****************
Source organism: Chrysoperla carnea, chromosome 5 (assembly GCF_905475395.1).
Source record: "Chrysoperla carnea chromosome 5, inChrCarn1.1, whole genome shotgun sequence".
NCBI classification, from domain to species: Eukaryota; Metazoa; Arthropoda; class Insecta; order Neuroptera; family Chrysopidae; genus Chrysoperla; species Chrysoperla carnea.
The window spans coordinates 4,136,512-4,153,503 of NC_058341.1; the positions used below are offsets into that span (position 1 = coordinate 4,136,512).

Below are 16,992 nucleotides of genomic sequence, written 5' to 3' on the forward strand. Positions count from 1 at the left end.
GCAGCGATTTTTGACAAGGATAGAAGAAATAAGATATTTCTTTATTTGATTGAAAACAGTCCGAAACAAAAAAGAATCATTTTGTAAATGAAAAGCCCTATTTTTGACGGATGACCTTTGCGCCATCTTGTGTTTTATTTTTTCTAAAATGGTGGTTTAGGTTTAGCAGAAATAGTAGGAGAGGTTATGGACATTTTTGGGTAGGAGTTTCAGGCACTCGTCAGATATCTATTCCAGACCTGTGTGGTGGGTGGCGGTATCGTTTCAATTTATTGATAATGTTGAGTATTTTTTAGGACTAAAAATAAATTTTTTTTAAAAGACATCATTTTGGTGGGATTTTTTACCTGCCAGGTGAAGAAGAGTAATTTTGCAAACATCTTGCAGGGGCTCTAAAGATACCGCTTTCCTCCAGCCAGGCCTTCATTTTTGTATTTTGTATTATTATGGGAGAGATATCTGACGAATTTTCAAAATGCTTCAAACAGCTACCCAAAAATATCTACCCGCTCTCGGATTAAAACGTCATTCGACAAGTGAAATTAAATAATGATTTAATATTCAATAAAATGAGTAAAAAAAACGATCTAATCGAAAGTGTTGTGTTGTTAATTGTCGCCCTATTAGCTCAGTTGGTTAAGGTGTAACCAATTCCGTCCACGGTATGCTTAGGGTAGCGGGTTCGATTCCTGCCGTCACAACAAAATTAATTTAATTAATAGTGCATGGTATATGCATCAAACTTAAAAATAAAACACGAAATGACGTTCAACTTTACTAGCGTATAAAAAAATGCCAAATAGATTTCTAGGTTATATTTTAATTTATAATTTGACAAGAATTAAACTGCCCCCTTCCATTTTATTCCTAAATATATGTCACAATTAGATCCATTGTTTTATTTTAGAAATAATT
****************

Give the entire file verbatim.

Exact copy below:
Source organism: Chrysoperla carnea, chromosome 5 (assembly GCF_905475395.1).
Source record: "Chrysoperla carnea chromosome 5, inChrCarn1.1, whole genome shotgun sequence".
NCBI classification, from domain to species: Eukaryota; Metazoa; Arthropoda; class Insecta; order Neuroptera; family Chrysopidae; genus Chrysoperla; species Chrysoperla carnea.
The window spans coordinates 4,136,512-4,153,503 of NC_058341.1; the positions used below are offsets into that span (position 1 = coordinate 4,136,512).

Below are 16,992 nucleotides of genomic sequence, written 5' to 3' on the forward strand. Positions count from 1 at the left end.
GCAGCGATTTTTGACAAGGATAGAAGAAATAAGATATTTCTTTATTTGATTGAAAACAGTCCGAAACAAAAAAGAATCATTTTGTAAATGAAAAGCCCTATTTTTGACGGATGACCTTTGCGCCATCTTGTGTTTTATTTTTTCTAAAATGGTGGTTTAGGTTTAGCAGAAATAGTAGGAGAGGTTATGGACATTTTTGGGTAGGAGTTTCAGGCACTCGTCAGATATCTATTCCAGACCTGTGTGGTGGGTGGCGGTATCGTTTCAATTTATTGATAATGTTGAGTATTTTTTAGGACTAAAAATAAATTTTTTTTAAAAGACATCATTTTGGTGGGATTTTTTACCTGCCAGGTGAAGAAGAGTAATTTTGCAAACATCTTGCAGGGGCTCTAAAGATACCGCTTTCCTCCAGCCAGGCCTTCATTTTTGTATTTTGTATTATTATGGGAGAGATATCTGACGAATTTTCAAAATGCTTCAAACAGCTACCCAAAAATATCTACCCGCTCTCGGATTAAAACGTCATTCGACAAGTGAAATTAAATAATGATTTAATATTCAATAAAATGAGTAAAAAAAACGATCTAATCGAAAGTGTTGTGTTGTTAATTGTCGCCCTATTAGCTCAGTTGGTTAAGGTGTAACCAATTCCGTCCACGGTATGCTTAGGGTAGCGGGTTCGATTCCTGCCGTCACAACAAAATTAATTTAATTAATAGTGCATGGTATATGCATCAAACTTAAAAATAAAACACGAAATGACGTTCAACTTTACTAGCGTATAAAAAAATGCCAAATAGATTTCTAGGTTATATTTTAATTTATAATTTGACAAGAATTAAACTGCCCCCTTCCATTTTATTCCTAAATATATGTCACAATTAGATCCATTGTTTTATTTTAGAAATAATT